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Zieria scopulus facts for kids

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Zieria scopulus
Scientific classification

Zieria scopulus is a plant in the citrus family Rutaceae and endemic to south-eastern Queensland. It is an open, compact shrub with wiry branches, three-part leaves and groups of up to twenty white flowers with four petals and four stamens, although only a small number of flowers are open at the same time. It is only known from two peaks of volcanic rock near Ipswich.


Zieria scopulus is an open, compact shrub which grows to a height of 1 m (3 ft) or more and has wiry branches. The leaves are composed of three more or less elliptic leaflets, the central leaflet one 11–23 mm (0.4–0.9 in) long and 3–9 mm (0.1–0.4 in) wide. The leaves have a petiole 5–11 mm (0.2–0.4 in) long. The sides of the leaflets are wavy, especially near the tip. The flowers are arranged in groups of up to twenty in leaf axils, although only one to three are open at the same time. The groups are on a stalk 4–18 mm (0.2–0.7 in) long. The flowers are surrounded by scale-like bracts which remain during flowering. The sepals are triangular, about 1 mm (0.04 in) long and wide and the four petals are white, elliptic in shape, about 2 mm (0.08 in) long and 1.5 mm (0.06 in) wide with star-like hairs on the outer surface. There are four stamens. Flowering occurs in May and June and is followed by fruit which are smooth, glabrous capsules 3 mm (0.1 in) long and about 2 mm (0.08 in) wide.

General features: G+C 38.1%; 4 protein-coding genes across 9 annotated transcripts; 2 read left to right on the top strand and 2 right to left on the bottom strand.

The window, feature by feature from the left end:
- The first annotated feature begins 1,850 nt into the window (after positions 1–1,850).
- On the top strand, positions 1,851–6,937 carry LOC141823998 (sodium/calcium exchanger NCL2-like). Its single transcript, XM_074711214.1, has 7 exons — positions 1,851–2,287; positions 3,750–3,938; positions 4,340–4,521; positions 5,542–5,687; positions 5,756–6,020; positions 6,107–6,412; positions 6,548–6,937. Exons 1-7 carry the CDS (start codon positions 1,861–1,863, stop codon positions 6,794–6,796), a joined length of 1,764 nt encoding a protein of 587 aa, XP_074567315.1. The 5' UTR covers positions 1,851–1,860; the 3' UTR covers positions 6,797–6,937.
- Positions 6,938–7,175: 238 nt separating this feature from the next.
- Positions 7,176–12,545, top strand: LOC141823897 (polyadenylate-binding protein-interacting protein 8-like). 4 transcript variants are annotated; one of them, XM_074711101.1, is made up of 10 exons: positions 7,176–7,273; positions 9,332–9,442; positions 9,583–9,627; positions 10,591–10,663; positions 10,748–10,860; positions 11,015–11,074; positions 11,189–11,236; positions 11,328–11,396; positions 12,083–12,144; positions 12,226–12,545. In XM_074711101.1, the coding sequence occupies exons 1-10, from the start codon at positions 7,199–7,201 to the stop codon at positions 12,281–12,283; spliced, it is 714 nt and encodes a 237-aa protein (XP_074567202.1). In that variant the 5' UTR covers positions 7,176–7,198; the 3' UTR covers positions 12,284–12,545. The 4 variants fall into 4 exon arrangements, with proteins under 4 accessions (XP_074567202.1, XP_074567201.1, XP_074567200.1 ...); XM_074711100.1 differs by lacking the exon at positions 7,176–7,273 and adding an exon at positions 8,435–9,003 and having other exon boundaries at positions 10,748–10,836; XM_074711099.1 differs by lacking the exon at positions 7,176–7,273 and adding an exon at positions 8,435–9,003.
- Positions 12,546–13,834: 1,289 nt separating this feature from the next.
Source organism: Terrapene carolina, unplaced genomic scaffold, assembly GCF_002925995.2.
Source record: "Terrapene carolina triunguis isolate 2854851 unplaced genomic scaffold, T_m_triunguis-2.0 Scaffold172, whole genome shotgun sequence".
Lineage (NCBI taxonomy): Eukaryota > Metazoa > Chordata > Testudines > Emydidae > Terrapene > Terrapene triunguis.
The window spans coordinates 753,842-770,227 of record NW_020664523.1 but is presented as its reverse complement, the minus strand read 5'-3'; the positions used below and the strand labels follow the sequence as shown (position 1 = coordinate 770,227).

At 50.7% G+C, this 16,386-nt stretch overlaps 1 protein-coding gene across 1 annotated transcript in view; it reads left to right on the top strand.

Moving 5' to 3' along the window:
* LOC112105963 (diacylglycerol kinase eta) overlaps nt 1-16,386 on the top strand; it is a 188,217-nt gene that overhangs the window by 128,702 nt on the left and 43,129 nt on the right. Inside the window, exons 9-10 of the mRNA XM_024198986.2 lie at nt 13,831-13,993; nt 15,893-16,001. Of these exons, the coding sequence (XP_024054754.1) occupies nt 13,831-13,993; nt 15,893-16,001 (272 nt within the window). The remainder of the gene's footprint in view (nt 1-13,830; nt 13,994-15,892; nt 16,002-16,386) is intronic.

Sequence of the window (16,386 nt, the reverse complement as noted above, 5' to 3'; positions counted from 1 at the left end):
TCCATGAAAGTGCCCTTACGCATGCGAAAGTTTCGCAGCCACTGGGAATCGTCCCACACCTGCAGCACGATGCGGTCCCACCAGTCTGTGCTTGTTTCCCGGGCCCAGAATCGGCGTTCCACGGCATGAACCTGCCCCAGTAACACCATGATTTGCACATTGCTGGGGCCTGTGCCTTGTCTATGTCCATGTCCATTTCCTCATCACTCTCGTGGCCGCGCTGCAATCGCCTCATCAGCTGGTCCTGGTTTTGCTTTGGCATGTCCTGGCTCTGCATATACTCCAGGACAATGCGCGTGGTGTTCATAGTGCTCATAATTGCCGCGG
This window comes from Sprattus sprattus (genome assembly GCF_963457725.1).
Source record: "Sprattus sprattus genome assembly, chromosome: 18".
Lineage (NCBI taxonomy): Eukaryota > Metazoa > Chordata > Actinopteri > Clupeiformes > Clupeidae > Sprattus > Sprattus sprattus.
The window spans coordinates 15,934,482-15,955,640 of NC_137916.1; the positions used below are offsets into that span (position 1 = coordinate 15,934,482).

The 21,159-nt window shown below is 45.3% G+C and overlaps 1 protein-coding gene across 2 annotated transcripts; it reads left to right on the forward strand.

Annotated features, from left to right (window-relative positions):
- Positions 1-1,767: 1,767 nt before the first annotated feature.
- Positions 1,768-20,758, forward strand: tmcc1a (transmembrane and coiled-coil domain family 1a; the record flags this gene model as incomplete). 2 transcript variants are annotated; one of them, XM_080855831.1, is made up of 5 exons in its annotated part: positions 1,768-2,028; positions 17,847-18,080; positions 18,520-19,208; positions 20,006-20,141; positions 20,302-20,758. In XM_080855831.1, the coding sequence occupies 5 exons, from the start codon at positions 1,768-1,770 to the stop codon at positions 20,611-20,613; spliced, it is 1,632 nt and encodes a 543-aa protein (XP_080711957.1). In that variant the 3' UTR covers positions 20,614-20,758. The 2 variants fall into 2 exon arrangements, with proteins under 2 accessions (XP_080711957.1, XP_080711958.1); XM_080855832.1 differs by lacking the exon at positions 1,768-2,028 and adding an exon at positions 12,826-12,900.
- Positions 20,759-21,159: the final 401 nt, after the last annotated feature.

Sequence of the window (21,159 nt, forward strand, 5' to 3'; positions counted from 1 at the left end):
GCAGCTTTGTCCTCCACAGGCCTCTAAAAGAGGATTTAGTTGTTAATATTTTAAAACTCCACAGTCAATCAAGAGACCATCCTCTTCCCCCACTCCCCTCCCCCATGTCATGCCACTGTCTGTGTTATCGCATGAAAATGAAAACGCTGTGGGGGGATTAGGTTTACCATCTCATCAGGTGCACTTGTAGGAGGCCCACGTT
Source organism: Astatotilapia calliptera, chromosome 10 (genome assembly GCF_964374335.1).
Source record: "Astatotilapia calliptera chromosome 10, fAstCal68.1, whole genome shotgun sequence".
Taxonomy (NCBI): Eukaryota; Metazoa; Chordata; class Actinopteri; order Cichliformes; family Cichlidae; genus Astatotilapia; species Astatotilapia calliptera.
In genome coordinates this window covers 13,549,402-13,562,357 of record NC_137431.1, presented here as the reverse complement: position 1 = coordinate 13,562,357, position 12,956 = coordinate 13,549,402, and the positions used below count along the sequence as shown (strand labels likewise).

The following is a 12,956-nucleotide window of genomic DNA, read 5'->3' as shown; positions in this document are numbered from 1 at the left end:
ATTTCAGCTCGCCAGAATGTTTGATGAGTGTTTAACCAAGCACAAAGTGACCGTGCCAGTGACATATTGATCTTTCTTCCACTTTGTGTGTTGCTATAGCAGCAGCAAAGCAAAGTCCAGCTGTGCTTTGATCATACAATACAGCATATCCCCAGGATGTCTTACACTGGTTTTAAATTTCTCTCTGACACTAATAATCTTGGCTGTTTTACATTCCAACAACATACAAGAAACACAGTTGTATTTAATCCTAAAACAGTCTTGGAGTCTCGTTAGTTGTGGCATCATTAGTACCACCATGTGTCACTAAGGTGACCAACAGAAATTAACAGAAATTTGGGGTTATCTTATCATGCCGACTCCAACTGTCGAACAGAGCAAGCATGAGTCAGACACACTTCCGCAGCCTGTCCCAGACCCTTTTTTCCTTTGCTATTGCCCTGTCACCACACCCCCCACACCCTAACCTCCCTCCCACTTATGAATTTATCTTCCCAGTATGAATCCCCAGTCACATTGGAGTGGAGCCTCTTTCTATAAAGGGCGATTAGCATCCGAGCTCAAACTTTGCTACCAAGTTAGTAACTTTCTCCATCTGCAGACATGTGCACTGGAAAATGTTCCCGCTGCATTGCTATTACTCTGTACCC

Taxonomy and naming

Zieria scopulus was first formally described in 2007 by Marco Duretto and Paul Irwin Forster from a specimen collected from Mount Elliot near Ipswich and the description was published in Austrobaileya. The specific epithet (scopulus) is a Latin word meaning "projecting rock, shelf, ledge or cliff" referring to the habitat of this species.

Distribution and habitat

This zieria is only known from Mount Elliot and Flinders Peak where it grows in stony cracks and crevices of trachyte.

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